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Creed II Review


By: Kirk Jackson

The highly anticipated sequel packed quite the punch cinematically and across the box office, earning over $55 million across Thanksgiving opening weekend (Wed-Sun).

The eighth installment in the Rocky film series is directed by Steven Caple Jr., and written by Sylvester Stallone and Cheo Hodari Coker.

The sequel picks up right where its predecessor left off. Adonis Creed, portrayed by Michael B. Jordan, realizes his manifest destiny, capturing the world heavyweight title and matching a feat his father accomplished more than three decades prior.


Photo Credit: Creed 2 Facebook Page

But while earning the world title and defeating the champion and pound-for-pound no. 1 Danny ‘Stuntman’ Wheeler – portrayed by former multi-division world champion and pound-for-pound ruler Andre Ward, a sense of emptiness resides within Adonis as he does not feel solidified as champion. He is still searching for his defining moment and to escape his father’s shadow.

While searching for validation and seeking long-term solidarity with his longtime girlfriend Bianca (Tessa Thompson), a new threat linked to his father and to his mentor/adoptive uncle Rocky Balboa (Stallone) lies in wait to seek redemption and their own collective form of validation.

The father/son duo of Ivan (Dolph Lundgren) and Viktor Drago (Florian Munteanu) is that threat rehashing old wounds and serving as the key point of the validation for Adonis professionally and personally.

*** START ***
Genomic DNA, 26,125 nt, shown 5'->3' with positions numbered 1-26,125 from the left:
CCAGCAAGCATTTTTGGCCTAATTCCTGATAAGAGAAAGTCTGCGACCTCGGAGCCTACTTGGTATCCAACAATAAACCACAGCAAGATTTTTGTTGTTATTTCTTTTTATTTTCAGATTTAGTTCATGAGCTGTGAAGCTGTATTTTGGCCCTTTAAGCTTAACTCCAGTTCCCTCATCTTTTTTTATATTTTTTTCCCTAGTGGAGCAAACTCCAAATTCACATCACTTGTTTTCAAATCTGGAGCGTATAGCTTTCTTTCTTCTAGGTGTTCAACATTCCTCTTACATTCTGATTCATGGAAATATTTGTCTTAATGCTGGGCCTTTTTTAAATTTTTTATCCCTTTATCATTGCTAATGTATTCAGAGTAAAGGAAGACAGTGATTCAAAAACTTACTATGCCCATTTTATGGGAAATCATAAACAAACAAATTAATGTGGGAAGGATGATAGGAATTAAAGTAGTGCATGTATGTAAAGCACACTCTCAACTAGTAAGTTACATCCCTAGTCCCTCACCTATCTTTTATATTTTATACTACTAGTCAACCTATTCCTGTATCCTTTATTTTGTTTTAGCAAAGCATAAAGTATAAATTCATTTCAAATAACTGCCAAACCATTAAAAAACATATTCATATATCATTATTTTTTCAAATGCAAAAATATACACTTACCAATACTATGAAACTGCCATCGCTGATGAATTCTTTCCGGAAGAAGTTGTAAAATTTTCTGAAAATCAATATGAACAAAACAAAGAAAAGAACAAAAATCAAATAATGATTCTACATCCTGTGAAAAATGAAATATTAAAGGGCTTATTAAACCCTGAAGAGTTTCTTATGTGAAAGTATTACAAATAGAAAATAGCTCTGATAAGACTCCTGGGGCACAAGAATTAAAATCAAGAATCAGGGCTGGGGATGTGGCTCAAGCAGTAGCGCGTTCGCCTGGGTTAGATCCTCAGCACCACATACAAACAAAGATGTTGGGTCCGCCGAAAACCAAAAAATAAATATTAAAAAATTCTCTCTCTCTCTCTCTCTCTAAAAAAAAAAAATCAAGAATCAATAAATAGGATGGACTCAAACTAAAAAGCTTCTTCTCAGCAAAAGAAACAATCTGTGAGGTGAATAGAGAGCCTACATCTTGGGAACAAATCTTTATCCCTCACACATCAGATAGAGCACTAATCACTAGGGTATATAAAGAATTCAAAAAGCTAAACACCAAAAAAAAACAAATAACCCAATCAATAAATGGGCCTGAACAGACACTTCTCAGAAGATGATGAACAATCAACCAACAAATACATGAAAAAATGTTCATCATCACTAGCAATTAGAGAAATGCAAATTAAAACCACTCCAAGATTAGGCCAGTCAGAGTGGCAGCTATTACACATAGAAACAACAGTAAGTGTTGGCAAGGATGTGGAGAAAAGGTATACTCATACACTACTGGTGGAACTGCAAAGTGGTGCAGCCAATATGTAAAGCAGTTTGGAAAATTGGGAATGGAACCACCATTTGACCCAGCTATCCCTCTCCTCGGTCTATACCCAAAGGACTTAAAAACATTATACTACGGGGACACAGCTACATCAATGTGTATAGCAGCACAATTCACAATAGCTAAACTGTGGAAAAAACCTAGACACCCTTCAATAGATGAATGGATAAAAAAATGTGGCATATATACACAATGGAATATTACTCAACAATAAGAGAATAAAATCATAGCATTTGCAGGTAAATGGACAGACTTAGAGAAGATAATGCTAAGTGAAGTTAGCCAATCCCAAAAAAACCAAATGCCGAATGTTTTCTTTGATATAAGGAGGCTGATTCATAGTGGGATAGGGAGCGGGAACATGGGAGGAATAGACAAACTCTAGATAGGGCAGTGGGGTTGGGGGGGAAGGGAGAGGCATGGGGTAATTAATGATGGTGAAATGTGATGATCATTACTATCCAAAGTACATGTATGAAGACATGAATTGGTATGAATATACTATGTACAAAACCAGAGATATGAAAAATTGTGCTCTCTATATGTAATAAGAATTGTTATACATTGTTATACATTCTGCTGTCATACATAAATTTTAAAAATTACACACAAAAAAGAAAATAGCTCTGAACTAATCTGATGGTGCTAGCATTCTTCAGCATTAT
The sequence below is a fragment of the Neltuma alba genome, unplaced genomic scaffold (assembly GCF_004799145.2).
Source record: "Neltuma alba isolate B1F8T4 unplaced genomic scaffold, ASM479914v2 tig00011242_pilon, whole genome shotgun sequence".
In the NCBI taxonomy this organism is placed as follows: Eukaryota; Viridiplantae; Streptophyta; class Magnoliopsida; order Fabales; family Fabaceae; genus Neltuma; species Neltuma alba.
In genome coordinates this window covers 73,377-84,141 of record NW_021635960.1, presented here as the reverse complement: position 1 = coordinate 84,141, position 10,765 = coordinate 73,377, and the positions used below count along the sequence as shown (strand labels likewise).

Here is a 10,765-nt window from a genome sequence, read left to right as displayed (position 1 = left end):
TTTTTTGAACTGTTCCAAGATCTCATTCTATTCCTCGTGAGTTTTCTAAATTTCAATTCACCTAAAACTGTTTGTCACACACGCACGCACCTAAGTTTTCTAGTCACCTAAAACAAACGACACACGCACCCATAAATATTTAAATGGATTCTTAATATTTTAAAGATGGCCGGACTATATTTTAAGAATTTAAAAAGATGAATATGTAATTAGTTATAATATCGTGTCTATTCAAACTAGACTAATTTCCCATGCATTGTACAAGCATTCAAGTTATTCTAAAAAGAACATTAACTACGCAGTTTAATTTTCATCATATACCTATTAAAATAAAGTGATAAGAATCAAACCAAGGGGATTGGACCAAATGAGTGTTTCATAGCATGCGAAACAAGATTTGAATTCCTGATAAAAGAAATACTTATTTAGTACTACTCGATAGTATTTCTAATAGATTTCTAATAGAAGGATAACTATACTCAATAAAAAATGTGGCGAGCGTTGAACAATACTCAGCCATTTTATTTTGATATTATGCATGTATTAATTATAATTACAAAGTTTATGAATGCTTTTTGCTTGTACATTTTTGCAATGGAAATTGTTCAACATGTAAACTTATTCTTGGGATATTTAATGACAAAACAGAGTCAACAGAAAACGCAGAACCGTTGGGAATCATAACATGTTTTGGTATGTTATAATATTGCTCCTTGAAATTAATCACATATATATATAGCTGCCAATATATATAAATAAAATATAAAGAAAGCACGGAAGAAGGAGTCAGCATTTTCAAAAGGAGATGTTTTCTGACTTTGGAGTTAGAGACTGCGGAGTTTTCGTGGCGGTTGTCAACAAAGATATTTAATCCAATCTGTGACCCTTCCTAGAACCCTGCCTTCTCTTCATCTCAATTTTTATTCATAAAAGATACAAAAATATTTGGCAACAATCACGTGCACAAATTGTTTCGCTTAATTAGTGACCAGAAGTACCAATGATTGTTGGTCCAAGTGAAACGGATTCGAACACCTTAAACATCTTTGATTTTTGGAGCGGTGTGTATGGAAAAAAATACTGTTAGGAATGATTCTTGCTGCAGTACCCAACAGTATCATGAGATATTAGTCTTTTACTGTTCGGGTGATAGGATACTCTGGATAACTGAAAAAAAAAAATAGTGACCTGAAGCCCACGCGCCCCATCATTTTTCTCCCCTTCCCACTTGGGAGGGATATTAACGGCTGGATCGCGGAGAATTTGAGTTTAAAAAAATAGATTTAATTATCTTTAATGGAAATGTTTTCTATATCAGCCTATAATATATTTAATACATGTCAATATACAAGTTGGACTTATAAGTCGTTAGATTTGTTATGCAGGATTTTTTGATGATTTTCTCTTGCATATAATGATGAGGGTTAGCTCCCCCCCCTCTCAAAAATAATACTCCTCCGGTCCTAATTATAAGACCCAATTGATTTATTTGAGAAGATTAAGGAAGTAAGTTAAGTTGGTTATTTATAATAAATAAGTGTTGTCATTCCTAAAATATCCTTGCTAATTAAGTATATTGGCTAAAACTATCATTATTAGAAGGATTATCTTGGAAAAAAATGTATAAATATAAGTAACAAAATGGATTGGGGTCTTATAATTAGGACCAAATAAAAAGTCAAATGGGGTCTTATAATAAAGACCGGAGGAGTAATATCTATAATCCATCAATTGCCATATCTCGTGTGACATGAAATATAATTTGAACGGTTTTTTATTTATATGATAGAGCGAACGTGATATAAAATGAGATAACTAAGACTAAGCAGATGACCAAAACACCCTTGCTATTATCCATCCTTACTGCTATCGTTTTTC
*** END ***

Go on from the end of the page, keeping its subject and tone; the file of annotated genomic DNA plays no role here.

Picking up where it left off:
What viewers typically encounter with a sequel is a continuation of the first film; an extension of the formula that made the prior entry successful. Creed II presents some elements from the previous installment, but adds additional components as well.

While certain parts of the film are predictable; early success, then failure and adversity of the protagonist, mind-blowing training montages, the love story element between central characters and the conclusion of the story ending with the final pugilistic showdown.

However, although parts of the film are predictable, as a viewer there is still a sense of anticipation because like previous Rocky films, the story reaches your emotions and you develop connections with the characters.

This is a testament to the writing and the talent of the actors emotionally luring viewers into the scope of the story. The acting across the board is great and there is great chemistry amongst the characters. Jordan continues to display why he is regarded as one of Hollywood’s brightest young talents.

I didn’t physically feel the punches Adonis ate throughout the course of the film, but emotionally I felt it as I cringed watching some of the thudding punches land. I winced watching Adonis and other characters stumble from horrific body shots and I cheered when Adonis landed punches.

As a viewer, it’s easy to relate to his pain and to the struggles of not only Adonis, but of Rocky, Ivan, Viktor or anyone in the story.